Why ALL Lawyers SHOULD tweet

Diary of a Diploma Student Through the eyes of a Client
Douglas Mill the Director of Professional Practice at the University of Glasgow told a story this week of a lady whom he had known for many years visiting him in a legal capacity as a client for the first time and how nervous she was.

She was so nervous at attending a solicitor’s office for the first time that it made her forget details that she would normally roll of the tip of her tongue.

It made me think carefully about the role that a solicitor plays in society.

As a soon-to-be solicitor I was reminded by this anecdote , that in a subtle way that the legal profession should always be marketing in a different way from other market sectors.

It reminded me that the ‘user’ of our services are not looking for a consumer purchase.

It’s never an impulse buy.

They never find themselves wandering down the High street having had a latte and hazelnut in Starbuck s and think ‘where shall I go next, Primark or Lawfirm Exratrodinare & co?’

Most legal transactions happen when ‘something goes wrong’ and for clients ( yes they are clients rather than customers) the trust they place in their solicitor is of a value which seems to be lost in the marketing mix.

How a client chooses which solicitor to instruct depends on many factors and whilst cost is a factor in many cases it’s not the ‘only factor’.

Reputation is invaluable to a solicitor as referrals within the profession and between customers are important. A key business strategy and one used by businesses around the world never fails. Do a good job and your client will not only come back to you but will tell his friends.

This anecdote that Douglas Mill told to us new lawyers re-inforced exactly how I felt when as a nervous client in a crisis situation I consulted a solicitor 9 years ago for a very traumatic event.

What was I looking for : a big plush office, a sharp suit, a nondescript Ali McBeal with a corporate image and personality to match? No, it is really quite simple.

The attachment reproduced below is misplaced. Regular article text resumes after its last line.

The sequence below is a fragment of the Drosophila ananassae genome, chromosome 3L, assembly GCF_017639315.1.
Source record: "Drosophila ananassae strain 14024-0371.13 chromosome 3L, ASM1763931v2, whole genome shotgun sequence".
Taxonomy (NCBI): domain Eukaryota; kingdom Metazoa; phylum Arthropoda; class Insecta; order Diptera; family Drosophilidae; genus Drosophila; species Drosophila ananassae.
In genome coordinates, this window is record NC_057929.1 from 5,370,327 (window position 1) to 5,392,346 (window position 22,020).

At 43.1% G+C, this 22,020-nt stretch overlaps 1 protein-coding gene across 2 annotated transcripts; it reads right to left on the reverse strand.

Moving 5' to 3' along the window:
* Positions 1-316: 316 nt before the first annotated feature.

I was looking for

A Human being.
Someone who would really listen to what I was trying to articulate.
Who could independently analyse my set of circumstances, give me really good advice,
Guide me ( As I knew nothing of the law)
Fight my corner.
Be courteous.
Communicate with me at all stages
Do what they said they were going to do.
Did cost come into it?
If I am honest no.

Had another firm offered me a cheaper version would I have changed , NO.

That is because what I was paying for was not just an off the shelf product.

I was paying for the ‘whole package’.

Nine years ago I was in turmoil and I found ‘ that lawyer’

Whilst I travel now through the journey of the Diploma in Legal Practice I encounter Academics, practicing solicitors, Advocates and Judges and the help they offer me is invaluable, but it was ‘ that lawyer’ who shone as a brilliant example of the legal profession and indeed part of the reason I took that first step many years ago to study law and become a lawyer.

What ‘she’ gave me in that office on that day I will never forget and It is exactly what I hope I can offer to my clients when I qualify – Dignity, Compassion and Ultimate Professionalism.

That solicitor is Fiona Sasan of Morton Fraser and I hope I can one day offer the same to some one else.You can follow Fiona Sasan on twitter @Fifisasan

The moral of this Blawg is that the Legal Profession is ‘Unique’ and its actions effect ‘REAL’ people.

Thats why I will always try to ‘keep it real’ and be a face, a person and most of all a Human Being.

Its one of the reasons why I tweet and Blawg.

The Diploma in Legal Practice is helping me to merge my academic studies with ‘Real Life’ and for that they should be commended.

Thanks for following my Blawg


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